New Phishing Campaign Targets Men, Promising Nude Pics of Women Friends

New Phishing Campaign Targets Men, Promising Nude Pics of Women Friends

Attackers have launched a new phishing campaign, and it’s insidious. This latest series of attacks uses text messages sent to men’s mobile devices. The text appears to be a legitimate invitation from a woman he knows to view her (non-existent) nude photos and videos via a web link.

The attackers are using women from the victims’ contacts list to bait their hook and lure in the victim, offering a live chat. The text even includes a real profile picture of the woman—copied from her social media account.

Hackers created thousands of custom web pages
The attackers have gone to great lengths to carefully target individuals by using a woman known to the victim and building custom web pages that, like the texts, show a real picture of the woman taken from social media. Initial research confirms that attackers have created tens of thousands of these custom, malicious web pages, and there may be many more.

Past data breaches likely provided attackers’ personalized info
Targeted phishing like this is called spearphishing. Because it’s customized, it can be extremely successful in tricking victims. Spearphishing campaigns this large aren’t an everyday thing. The attackers clearly have a lot of data to work with, and have spent a lot of time preparing for it. It’s currently unknown where the attackers obtained their information, but given the number and size of past data breaches, the fact that they have it is not surprising.

The domain name used in the attack was created just yesterday, but it’s important to remember that the particular web site used for an attack will change many times, at any time. You should always treat any web link you receive with suspicion. Don’t click on any links sent to you unless you’re expecting them, not even to investigate, even if it appears to come from a legitimate source—in this case, supposedly a friend!

The first of many?
These attackers won’t go away. They can turn this same data into any number of targeted attacks, and they have demonstrated the lengths they’re willing to go through to set up their scams. Like any crime ring, they will try to get the most out of your stolen data by creating as many new attacks as they can think of.

Text message received by a would-be victim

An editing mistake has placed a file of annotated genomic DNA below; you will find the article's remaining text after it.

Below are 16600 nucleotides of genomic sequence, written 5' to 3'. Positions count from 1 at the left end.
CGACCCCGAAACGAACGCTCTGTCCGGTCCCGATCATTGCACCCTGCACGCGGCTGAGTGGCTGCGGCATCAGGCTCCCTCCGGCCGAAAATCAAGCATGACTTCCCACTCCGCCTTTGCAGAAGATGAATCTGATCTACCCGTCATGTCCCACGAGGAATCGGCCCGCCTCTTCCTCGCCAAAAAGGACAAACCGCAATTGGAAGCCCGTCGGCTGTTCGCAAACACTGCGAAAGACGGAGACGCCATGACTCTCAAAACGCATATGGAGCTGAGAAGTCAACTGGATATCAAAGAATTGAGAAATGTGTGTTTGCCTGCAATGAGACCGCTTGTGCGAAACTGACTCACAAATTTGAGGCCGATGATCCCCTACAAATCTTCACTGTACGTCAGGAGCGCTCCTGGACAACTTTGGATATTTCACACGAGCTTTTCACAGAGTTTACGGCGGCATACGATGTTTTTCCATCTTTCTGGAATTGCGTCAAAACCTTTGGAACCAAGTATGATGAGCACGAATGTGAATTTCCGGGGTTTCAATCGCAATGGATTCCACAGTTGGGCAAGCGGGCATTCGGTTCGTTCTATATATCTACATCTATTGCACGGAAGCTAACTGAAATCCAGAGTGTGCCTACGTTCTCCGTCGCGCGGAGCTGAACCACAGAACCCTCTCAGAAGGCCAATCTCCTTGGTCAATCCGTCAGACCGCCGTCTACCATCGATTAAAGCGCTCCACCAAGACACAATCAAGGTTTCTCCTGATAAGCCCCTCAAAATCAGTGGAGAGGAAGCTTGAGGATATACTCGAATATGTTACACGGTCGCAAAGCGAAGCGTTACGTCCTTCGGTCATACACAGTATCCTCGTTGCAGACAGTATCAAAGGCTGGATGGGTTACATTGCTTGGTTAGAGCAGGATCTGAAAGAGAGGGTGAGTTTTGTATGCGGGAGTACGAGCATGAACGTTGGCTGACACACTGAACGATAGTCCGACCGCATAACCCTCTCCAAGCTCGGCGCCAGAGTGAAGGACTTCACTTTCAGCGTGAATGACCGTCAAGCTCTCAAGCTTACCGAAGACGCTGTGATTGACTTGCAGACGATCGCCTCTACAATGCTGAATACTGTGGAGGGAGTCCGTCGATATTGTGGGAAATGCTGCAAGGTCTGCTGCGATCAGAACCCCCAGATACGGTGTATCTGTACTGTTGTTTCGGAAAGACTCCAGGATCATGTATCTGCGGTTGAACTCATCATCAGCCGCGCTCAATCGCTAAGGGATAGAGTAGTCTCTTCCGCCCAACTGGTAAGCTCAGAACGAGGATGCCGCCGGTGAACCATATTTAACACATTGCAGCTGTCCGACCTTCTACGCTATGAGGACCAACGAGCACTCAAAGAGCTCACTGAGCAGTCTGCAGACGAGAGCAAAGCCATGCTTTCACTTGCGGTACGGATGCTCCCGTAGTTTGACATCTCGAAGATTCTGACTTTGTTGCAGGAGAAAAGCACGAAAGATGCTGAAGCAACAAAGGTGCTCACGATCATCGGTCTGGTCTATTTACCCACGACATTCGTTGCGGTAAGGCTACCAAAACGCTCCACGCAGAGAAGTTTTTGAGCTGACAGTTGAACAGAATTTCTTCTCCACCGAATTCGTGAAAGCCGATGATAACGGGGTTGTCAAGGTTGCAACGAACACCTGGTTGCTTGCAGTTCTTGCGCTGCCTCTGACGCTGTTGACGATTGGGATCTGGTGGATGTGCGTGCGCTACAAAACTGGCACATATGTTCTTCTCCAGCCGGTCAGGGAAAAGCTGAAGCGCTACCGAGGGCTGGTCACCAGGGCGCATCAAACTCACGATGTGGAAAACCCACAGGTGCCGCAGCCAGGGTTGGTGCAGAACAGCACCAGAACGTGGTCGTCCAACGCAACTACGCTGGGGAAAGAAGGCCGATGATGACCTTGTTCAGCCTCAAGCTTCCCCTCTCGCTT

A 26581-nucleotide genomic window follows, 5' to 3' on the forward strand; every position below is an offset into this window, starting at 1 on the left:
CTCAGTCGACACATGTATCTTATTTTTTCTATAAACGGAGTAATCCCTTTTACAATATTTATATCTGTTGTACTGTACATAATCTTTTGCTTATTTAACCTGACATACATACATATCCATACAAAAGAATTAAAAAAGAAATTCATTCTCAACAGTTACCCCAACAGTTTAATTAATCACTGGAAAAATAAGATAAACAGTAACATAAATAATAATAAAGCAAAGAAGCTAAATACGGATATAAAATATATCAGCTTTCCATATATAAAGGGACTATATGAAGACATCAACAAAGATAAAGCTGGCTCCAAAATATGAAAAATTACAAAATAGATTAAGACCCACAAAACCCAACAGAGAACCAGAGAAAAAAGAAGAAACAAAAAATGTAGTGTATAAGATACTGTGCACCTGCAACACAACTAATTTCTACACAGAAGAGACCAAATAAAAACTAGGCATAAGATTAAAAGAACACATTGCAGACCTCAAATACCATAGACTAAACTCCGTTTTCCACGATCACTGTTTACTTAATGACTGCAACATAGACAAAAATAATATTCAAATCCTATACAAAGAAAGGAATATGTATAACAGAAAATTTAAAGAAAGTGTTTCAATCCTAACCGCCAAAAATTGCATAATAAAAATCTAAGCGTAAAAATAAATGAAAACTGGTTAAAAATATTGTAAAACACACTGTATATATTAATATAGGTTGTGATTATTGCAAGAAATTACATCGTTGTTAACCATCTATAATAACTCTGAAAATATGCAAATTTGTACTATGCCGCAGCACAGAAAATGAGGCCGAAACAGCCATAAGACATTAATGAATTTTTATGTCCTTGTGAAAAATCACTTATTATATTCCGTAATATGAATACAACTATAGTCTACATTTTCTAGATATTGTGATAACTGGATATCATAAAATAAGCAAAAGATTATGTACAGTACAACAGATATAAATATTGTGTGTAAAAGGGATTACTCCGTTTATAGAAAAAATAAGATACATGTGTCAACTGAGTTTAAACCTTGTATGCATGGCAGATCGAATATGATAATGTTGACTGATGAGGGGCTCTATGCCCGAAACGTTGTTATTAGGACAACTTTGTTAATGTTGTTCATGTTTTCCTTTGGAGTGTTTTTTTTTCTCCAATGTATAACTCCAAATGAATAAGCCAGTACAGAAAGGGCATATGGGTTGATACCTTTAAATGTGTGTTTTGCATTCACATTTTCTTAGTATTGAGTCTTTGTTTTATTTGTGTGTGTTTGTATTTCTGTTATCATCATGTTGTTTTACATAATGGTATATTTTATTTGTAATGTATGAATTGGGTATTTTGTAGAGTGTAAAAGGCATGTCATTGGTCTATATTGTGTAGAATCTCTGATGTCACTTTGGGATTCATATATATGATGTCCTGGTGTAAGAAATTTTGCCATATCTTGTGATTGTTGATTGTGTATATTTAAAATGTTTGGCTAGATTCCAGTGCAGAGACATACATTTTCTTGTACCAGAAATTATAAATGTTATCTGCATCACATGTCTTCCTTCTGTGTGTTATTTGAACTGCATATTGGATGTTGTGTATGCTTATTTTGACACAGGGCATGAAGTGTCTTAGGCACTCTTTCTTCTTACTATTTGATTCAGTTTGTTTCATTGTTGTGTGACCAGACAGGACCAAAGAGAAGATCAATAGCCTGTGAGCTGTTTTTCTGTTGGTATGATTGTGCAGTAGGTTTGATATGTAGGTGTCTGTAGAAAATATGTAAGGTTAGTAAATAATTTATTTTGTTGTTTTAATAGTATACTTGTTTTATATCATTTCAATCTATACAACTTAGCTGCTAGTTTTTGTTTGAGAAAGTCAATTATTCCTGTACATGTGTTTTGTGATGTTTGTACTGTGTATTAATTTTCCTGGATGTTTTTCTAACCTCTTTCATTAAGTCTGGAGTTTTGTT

Text message received by a would-be victim

How the attack works
A man receives a text message, appearing to be an invitation from a woman he knows. The attackers use the man’s full name and the woman’s first name and last initial. The invitation contains a web link that promises the victim nude pictures and videos of the woman.

When the man clicks on the link, they’re taken to a web page (see below) that includes the woman’s name and a profile photo from their social media account. There’s also a “teaser” picture or video that shows someone’s legs in the act of disrobing. That teaser photo is, of course, fake, but it serves its purpose.

Act now!
Like most phishing attacks, this one tries to create a sense of urgency, saying the nude pictures and videos will disappear soon. It also requires the victim to sign up for an account to view them. The website asks for username, password, and email address. (See log-in page below.) It could also serve up malware to attack your computer or smartphone, or any number of other attacks.

How do the attackers make sure the victim goes to the web page made specifically for him? Each malicious text message includes a unique code as part of the web link, a code that’s sent to only that specific victim. It takes him directly to the web page created just for him. If anyone else happens across the web site, they’re redirected to a general, familiar website. Likewise, if a victim tries to go to his custom web page more than once, he’s redirected to a general website.

Phishing attacks are nothing new, but as the public has become savvier, criminals are using new techniques—like this. Don’t let your guard down.

Posted by Joe Gervais, LifeLock cybersecurity expert

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